Other important things did happen last month. They just didn’t make headlines. One was Sudan stepping in to mediate a bitter dispute between Ethiopia and Egypt in which President Sisi said he would use ‘all available means’ to defend Egypt’s interests. That’s fighting talk.
The dispute is over the Grand Ethiopian Renaissance Dam (GERD) being built on the Blue Nile. Ethiopia says it will begin part filling it in July in order to test two turbines next year during the rainy season. The dam is 71 per cent complete and when finished in 2023 will be the largest hydroelectric dam in Africa providing desperately needed power to a country of 100 million people.
The reservoir will be able to hold more than 70 billion cubic metres (bcm) of water, but Egypt says if it operates according to Ethiopian intentions, 100 million Egyptians will then be deprived of much of their lifeline – the waters of the river.
The passions on each side are understandable. Upstream, Addis Ababa says it has had to mostly rely on rain-fed agriculture which periodically leaves millions of Ethiopians vulnerable to food shortages. Many Ethiopians view Egypt as a colonial power which helped the slave trade, attempted to invade them, and which contributes to poverty in their country.
Downstream, every Egyptian knows that for them, the Nile is a matter of life or death. Egypt is a desert and so 95 per cent of the population live along the river’s banks and delta. If measured only by the land upon which people live, it would be one of the world’s most densely populated countries. Cairo argues that the GERD will put five million farmers out of work, cut agricultural production by half, and further destabilize a country rocked by an Islamist insurgency.
This year, after an American-led initiative broke down, Sisi instructed Egypt’s military to prepare for the possibility of action. The Ethiopians were not cowed. Both sides remember Egypt’s failed invasion of Ethiopia in 1974, and, with the top brass busy making money in factories and construction the army is in no shape for a major war. The Egyptian F-16s and Rafael jets lack refuelling capability to get them back home even if they could avoid the missile defence system around the thick reservoir walls. Last month, Ethiopia’s senior command visited the site and vowed to ‘retaliate if there are any attacks’.
So, mediation is the way ahead despite several US deadlines for resolution having passed. The Sudanese effort came last month after Ethiopia stayed away from a February round of talks in Washington because the Americans favour delaying the turbine testing.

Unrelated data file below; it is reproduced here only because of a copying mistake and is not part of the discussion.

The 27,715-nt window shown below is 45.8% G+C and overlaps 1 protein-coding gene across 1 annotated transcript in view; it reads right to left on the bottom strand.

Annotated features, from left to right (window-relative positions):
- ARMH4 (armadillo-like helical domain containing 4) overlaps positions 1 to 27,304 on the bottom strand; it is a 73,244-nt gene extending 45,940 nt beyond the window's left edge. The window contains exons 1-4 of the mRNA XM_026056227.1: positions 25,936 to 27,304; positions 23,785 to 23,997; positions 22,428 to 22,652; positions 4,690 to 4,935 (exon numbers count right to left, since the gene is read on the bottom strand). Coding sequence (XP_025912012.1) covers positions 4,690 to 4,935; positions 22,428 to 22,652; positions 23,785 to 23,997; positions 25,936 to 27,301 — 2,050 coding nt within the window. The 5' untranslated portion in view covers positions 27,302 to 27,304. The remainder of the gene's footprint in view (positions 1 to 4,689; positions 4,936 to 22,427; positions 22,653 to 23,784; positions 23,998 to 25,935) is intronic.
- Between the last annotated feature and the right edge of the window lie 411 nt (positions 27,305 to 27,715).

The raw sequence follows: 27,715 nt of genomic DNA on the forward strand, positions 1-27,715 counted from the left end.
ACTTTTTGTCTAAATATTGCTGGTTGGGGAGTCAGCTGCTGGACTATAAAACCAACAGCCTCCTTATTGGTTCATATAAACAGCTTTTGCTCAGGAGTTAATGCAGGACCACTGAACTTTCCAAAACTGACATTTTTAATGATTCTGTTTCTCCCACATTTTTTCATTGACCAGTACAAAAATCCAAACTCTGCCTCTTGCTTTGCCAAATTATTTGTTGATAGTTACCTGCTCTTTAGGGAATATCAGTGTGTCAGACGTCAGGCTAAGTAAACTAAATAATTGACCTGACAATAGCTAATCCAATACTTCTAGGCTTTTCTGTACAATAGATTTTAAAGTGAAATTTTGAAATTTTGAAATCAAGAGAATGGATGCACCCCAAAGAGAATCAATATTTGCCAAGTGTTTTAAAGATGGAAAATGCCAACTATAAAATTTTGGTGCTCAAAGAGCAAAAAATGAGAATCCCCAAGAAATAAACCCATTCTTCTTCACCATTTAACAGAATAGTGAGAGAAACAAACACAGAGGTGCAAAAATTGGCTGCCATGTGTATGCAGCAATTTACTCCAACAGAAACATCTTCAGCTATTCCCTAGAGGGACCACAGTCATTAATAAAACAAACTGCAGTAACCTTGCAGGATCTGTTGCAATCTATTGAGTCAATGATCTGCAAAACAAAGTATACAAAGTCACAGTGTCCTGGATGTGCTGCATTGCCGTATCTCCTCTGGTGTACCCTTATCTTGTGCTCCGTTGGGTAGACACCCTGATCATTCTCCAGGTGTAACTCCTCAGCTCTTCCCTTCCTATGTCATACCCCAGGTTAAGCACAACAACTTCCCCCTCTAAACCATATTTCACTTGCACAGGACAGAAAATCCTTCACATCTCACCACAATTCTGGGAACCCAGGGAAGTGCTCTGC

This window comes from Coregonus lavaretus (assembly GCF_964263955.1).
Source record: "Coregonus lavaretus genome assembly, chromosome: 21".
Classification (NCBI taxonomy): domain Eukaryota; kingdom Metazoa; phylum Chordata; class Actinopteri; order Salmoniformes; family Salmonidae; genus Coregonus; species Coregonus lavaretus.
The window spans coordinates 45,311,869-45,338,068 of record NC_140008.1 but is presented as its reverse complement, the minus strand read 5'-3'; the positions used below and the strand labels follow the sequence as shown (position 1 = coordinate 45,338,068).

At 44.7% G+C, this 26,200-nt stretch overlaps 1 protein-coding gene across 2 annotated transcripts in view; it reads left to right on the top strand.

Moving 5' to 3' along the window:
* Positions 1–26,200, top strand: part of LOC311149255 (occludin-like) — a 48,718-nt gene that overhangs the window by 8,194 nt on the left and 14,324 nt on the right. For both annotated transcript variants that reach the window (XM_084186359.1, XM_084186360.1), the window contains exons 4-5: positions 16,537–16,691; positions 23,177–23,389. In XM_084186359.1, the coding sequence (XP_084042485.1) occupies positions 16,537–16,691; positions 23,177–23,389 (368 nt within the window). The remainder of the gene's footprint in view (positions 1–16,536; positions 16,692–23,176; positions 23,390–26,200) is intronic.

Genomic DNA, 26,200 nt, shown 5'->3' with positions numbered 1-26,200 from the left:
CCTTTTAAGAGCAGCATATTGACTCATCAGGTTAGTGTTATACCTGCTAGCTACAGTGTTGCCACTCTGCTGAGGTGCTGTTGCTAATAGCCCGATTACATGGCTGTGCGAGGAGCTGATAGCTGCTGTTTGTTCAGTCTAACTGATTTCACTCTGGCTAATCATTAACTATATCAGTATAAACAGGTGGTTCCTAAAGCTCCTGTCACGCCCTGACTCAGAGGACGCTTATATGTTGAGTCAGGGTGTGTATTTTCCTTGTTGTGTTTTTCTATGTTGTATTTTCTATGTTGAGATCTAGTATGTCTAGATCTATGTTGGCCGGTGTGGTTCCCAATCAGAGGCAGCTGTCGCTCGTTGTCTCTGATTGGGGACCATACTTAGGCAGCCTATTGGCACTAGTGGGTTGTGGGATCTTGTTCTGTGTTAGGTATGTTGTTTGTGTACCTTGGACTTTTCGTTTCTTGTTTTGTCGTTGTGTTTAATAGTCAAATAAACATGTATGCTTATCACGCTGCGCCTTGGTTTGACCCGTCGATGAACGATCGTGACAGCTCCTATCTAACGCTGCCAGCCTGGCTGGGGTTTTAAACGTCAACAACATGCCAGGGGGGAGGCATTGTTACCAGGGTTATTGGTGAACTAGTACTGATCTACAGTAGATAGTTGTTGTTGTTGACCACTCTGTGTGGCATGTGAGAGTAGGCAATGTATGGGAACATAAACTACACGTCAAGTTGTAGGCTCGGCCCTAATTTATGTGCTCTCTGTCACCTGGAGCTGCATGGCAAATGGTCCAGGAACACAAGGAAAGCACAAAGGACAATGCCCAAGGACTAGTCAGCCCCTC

The negotiating starting point is a number of colonial era agreements, and the 1929 Anglo-Egyptian Treaty. It gave Egypt an annual allocation of water plus veto over any attempt by an upstream state to construct dams along the river. Ethiopia, which was not colonized, argues that it is not bound by agreements it didn't sign.
Ethiopia insists it will begin to part fill the reservoir this year to a depth allowing them to test the turbines in 2021, and then fill it to the 74 billion cubic metres of water capacity by 2024. It says the Egyptians will come to see that this will not have a significant impact on their supply. Egypt proposes a 7 to 15-year filling process, and a reduction in both capacity and the dam’s height. Ethiopia has offered to guarantee Egypt 31 bcm a year, Egypt insists on 40 bcm.
The Americans are still involved, but Sudan’s Sovereign Council now says it will work to bridge these gaps and ‘reach an agreement’. That is going to be tough. Khartoum is where the Blue Nile meets the White, giving it weight in any proceedings but the problem is Egypt believes Khartoum is throwing its weight behind Ethiopia. Sudan has close economic ties with Ethiopia, has supported the project since 2013, and believes it will benefit from a share of electricity produced. It also insisted its name was removed from a 5 March Arab League statement rejecting ‘any form of infringement on Egypt's historical rights to the waters of the River Nile’.
It looks as if the Egyptians are going to have to compromise – a total breakdown of relations with Ethiopia cannot be to their advantage. The Greek historian Herodotus described Egypt as the gift of the Nile – but what the Nile gives, the Grand Ethiopian Renaissance Dam can take away.
Tim Marshall is a journalist, broadcaster and author of Prisoners of Geography and Divided: Why we’re Living in an Age of Walls